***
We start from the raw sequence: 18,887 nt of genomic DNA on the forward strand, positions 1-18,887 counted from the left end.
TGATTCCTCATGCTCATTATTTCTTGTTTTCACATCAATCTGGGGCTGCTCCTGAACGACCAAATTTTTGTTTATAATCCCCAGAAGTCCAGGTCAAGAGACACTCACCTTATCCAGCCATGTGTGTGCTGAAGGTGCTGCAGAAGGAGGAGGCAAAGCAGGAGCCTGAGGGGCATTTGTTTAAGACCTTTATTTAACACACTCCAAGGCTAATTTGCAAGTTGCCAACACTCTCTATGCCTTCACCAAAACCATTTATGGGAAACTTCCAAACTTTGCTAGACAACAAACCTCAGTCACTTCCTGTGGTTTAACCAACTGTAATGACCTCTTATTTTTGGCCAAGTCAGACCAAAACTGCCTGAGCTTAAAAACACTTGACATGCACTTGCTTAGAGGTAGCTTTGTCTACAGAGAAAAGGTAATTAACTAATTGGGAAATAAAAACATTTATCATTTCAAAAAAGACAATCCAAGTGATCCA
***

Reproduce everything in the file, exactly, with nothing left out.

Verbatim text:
We start from the raw sequence: 18,887 nt of genomic DNA on the forward strand, positions 1-18,887 counted from the left end.
TGATTCCTCATGCTCATTATTTCTTGTTTTCACATCAATCTGGGGCTGCTCCTGAACGACCAAATTTTTGTTTATAATCCCCAGAAGTCCAGGTCAAGAGACACTCACCTTATCCAGCCATGTGTGTGCTGAAGGTGCTGCAGAAGGAGGAGGCAAAGCAGGAGCCTGAGGGGCATTTGTTTAAGACCTTTATTTAACACACTCCAAGGCTAATTTGCAAGTTGCCAACACTCTCTATGCCTTCACCAAAACCATTTATGGGAAACTTCCAAACTTTGCTAGACAACAAACCTCAGTCACTTCCTGTGGTTTAACCAACTGTAATGACCTCTTATTTTTGGCCAAGTCAGACCAAAACTGCCTGAGCTTAAAAACACTTGACATGCACTTGCTTAGAGGTAGCTTTGTCTACAGAGAAAAGGTAATTAACTAATTGGGAAATAAAAACATTTATCATTTCAAAAAAGACAATCCAAGTGATCCA